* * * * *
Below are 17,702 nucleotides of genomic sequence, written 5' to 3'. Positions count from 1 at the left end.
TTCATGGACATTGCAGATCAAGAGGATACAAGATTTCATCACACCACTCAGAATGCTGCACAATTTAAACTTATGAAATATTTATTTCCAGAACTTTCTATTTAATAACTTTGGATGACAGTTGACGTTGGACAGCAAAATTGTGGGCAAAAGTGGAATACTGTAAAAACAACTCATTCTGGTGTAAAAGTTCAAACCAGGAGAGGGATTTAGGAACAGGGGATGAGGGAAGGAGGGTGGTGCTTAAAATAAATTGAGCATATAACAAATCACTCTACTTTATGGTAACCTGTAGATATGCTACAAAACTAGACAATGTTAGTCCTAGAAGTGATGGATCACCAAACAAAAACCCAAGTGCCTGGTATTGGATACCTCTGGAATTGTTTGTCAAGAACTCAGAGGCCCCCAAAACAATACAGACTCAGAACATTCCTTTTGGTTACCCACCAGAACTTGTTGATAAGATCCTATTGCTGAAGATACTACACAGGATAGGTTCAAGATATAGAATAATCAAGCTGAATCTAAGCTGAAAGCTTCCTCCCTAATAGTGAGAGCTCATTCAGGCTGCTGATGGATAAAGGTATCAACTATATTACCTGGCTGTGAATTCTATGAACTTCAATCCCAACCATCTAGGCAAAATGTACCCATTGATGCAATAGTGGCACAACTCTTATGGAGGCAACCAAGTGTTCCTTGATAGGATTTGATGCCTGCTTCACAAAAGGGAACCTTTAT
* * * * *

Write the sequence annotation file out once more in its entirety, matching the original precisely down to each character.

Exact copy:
Below are 17,702 nucleotides of genomic sequence, written 5' to 3'. Positions count from 1 at the left end.
TTCATGGACATTGCAGATCAAGAGGATACAAGATTTCATCACACCACTCAGAATGCTGCACAATTTAAACTTATGAAATATTTATTTCCAGAACTTTCTATTTAATAACTTTGGATGACAGTTGACGTTGGACAGCAAAATTGTGGGCAAAAGTGGAATACTGTAAAAACAACTCATTCTGGTGTAAAAGTTCAAACCAGGAGAGGGATTTAGGAACAGGGGATGAGGGAAGGAGGGTGGTGCTTAAAATAAATTGAGCATATAACAAATCACTCTACTTTATGGTAACCTGTAGATATGCTACAAAACTAGACAATGTTAGTCCTAGAAGTGATGGATCACCAAACAAAAACCCAAGTGCCTGGTATTGGATACCTCTGGAATTGTTTGTCAAGAACTCAGAGGCCCCCAAAACAATACAGACTCAGAACATTCCTTTTGGTTACCCACCAGAACTTGTTGATAAGATCCTATTGCTGAAGATACTACACAGGATAGGTTCAAGATATAGAATAATCAAGCTGAATCTAAGCTGAAAGCTTCCTCCCTAATAGTGAGAGCTCATTCAGGCTGCTGATGGATAAAGGTATCAACTATATTACCTGGCTGTGAATTCTATGAACTTCAATCCCAACCATCTAGGCAAAATGTACCCATTGATGCAATAGTGGCACAACTCTTATGGAGGCAACCAAGTGTTCCTTGATAGGATTTGATGCCTGCTTCACAAAAGGGAACCTTTAT